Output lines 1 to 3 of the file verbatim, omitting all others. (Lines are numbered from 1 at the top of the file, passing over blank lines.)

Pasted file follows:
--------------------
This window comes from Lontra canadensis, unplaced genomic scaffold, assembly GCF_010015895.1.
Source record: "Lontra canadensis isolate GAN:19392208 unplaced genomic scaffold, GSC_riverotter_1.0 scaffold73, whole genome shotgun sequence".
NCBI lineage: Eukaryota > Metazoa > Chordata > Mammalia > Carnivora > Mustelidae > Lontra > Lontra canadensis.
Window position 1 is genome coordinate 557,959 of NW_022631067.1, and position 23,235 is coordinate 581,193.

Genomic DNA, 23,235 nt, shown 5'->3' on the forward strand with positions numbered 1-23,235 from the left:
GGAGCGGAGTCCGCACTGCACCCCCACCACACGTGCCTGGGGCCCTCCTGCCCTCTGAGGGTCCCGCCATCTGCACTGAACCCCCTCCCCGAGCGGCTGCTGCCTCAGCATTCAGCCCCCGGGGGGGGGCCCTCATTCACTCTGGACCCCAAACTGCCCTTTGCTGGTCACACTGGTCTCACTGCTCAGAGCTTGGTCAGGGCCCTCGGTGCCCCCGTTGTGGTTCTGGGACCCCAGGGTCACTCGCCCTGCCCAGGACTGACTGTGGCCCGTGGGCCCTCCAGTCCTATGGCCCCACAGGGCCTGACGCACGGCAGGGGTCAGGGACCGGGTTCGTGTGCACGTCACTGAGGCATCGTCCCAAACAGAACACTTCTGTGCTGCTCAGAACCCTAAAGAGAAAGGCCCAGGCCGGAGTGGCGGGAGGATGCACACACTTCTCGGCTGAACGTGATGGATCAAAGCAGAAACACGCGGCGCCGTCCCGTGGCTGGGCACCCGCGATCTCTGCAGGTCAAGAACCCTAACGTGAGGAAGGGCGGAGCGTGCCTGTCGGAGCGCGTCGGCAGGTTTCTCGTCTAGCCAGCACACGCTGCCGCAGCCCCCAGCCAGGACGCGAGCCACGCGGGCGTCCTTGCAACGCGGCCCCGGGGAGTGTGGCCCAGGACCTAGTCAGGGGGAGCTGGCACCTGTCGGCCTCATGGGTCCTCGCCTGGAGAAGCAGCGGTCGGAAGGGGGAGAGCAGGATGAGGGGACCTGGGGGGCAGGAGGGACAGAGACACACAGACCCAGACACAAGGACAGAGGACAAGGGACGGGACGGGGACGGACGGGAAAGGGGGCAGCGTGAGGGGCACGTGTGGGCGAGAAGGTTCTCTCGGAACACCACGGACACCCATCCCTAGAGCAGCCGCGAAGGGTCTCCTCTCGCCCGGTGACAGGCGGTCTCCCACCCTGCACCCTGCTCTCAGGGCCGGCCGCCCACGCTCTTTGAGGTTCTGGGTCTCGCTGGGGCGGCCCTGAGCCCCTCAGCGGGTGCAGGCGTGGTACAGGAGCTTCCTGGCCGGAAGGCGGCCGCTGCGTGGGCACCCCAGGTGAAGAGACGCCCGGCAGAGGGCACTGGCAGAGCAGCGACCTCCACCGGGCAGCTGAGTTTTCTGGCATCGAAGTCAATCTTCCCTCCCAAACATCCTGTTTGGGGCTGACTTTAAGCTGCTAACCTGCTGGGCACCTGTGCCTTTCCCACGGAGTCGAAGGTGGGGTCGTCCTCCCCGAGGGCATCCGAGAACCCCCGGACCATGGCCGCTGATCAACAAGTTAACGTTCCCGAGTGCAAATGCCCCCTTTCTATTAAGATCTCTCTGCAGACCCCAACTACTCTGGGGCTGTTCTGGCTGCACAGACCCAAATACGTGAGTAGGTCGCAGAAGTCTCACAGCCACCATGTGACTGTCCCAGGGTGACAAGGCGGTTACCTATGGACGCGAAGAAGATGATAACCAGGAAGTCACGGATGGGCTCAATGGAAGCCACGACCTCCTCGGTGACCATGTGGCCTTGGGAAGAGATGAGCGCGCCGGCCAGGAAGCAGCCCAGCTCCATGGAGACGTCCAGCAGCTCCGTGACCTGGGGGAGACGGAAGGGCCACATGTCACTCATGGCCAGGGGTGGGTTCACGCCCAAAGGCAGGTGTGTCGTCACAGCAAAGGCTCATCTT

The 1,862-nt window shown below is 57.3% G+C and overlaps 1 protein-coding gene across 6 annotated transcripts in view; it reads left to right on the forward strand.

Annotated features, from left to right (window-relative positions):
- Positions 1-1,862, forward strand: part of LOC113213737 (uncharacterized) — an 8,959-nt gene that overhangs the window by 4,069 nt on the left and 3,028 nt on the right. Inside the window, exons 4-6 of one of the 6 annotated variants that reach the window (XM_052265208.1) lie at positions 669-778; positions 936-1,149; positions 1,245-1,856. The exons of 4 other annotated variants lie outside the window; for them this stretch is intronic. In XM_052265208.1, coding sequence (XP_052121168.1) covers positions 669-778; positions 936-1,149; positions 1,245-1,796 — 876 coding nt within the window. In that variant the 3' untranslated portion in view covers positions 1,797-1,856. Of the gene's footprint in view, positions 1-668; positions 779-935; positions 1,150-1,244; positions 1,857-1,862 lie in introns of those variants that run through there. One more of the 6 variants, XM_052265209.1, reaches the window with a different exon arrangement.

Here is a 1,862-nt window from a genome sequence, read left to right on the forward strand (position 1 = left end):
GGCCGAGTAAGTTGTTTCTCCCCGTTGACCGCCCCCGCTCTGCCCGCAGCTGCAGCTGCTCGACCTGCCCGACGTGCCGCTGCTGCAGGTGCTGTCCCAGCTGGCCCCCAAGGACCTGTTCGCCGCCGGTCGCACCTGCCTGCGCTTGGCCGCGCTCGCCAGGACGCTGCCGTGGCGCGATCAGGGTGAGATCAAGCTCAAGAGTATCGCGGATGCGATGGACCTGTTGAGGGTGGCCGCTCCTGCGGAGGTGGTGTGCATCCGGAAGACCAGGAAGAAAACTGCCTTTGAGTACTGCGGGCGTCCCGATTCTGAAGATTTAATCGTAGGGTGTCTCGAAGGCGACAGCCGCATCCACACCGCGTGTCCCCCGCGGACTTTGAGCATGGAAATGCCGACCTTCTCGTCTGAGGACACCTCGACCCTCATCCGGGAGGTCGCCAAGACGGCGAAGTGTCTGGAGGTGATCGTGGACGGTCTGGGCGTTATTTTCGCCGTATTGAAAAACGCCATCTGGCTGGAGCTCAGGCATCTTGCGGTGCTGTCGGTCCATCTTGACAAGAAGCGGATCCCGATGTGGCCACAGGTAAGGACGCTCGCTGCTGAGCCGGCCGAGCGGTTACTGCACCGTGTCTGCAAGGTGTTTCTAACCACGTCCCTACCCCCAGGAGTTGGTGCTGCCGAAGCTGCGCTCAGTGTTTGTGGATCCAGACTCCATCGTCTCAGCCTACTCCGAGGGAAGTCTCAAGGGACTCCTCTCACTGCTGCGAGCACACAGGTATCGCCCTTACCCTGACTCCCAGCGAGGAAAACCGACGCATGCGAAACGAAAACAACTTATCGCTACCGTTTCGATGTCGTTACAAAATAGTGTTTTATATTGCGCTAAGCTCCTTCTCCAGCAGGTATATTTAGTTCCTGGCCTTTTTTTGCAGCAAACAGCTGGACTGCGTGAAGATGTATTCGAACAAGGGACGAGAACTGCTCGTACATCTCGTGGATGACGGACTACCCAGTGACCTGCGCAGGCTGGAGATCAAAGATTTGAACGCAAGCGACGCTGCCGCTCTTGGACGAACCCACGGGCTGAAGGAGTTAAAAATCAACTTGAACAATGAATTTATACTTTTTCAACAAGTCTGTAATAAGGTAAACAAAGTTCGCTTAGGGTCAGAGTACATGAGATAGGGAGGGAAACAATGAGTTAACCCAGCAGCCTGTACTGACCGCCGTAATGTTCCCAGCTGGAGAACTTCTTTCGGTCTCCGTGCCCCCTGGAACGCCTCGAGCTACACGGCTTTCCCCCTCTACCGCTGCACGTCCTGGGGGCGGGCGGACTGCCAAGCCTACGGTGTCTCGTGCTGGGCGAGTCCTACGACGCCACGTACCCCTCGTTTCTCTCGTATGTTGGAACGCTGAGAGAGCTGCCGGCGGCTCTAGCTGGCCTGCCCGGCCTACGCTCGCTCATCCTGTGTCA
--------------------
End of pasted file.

This window comes from Lontra canadensis, unplaced genomic scaffold, assembly GCF_010015895.1.
Source record: "Lontra canadensis isolate GAN:19392208 unplaced genomic scaffold, GSC_riverotter_1.0 scaffold73, whole genome shotgun sequence".
NCBI lineage: Eukaryota > Metazoa > Chordata > Mammalia > Carnivora > Mustelidae > Lontra > Lontra canadensis.